Merry Christmas 2020

Merry Christmas from Mr. Richard Stokes
Posted on 12/21/2020
This is the image for the news article titled Merry Christmas from Mr. Richard Stokes

Reminder: In observance of the Winter Holidays, there will be no school in the Carson City School District for two weeks (Dec. 21 to Jan. 1).

Dear Friends:

On a cold Christmas Eve in 1914, German, French, and British Soldiers hunkered down in the muddy trenches that had become their home during World War I. Between those trenches was a war-torn expanse of ground that was simply referred to as “no-man’s land.”

That evening, the troops on both sides finished their evening meals and gathered in small groups.  Most were likely thinking of home, re-reading letters, or looking at tattered photographs of loved ones as they had so many times before. Familiar yuletide music was sung in both camps and Christmas trees trimmed with candles could be seen atop the parapets. With the uncertainty of what tomorrow might bring, the soldiers of both sides likely reflected on the meaning of the season and remembered happier times of Christmases past.  

The harmonious music was in stark contrast to the noise of exploding bombs and the anguished cries of injured and dying men just hours earlier. As the traditional Christmas music floated between the trenches, soldiers of both armies began proclaiming holiday greetings to their opponents in the native tongue of their foes. What a transformation when just hours before, this war-torn field had been the place of turmoil, destruction, and death. Now, on that Christmas Eve, something profound stirred the hearts of these hardened men and the night had truly become holy.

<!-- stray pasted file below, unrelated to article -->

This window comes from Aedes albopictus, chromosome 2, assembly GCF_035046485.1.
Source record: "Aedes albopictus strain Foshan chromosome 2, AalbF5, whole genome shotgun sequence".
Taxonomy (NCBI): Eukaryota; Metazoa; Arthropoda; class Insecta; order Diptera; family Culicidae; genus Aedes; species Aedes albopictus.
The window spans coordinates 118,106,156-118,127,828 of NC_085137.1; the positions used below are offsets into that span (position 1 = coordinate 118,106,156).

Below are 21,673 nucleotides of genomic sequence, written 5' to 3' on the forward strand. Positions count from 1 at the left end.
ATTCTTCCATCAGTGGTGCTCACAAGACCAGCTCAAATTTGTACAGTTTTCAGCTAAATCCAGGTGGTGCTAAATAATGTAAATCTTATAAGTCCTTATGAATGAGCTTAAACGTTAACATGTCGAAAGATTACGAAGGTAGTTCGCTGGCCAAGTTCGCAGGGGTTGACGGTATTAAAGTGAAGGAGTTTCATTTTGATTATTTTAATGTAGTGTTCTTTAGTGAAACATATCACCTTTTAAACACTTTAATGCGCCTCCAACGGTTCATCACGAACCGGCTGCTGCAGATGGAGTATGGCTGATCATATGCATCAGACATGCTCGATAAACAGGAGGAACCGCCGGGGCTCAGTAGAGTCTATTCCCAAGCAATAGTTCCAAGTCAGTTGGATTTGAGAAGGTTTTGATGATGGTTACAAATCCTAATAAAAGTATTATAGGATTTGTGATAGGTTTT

On Christmas morning, soldiers from the opposing sides petitioned the other to agree to a day of celebration with an absence of hostilities. And then it happened. In this part of the war, on this Christmas day, soldiers from both sides emerged from the trenches and met unarmed on the former field of battle. Here, two warring ideologies had united under the banner of Christmas and were now meeting face to face, smiling, shaking hands, and sharing precious homemade goodies and souvenirs. This courageous and chivalrous event known in history as the “Christmas Day Armistice” is a powerful example of what is possible during Christmas. With such a beginning, it is difficult to imagine what the participants must have felt as that miraculous day ended and they faced an uncertain tomorrow.

For nine months, we too have been at war. Our enemy is unseen, but its effects have been tragic. This foe has brought illness, fear, death, and a loss of freedom to our lives. Even though facemasks and social distancing limit this holiday season, Christmas is still a time of miracles. Even though we are confined in our interactions and reduced in our social activities, I continue to see amazing acts of goodness and humanity everywhere I look in our community and schools. Thank you for the service you continue to provide. I am thrilled to have you as my colleagues, friends, and neighbors and am proud to join you this holiday season as we look forward to a new year; one full of hope, promise, peace, and good will. Merry Christmas!        


Richard Stokes


Carson City School District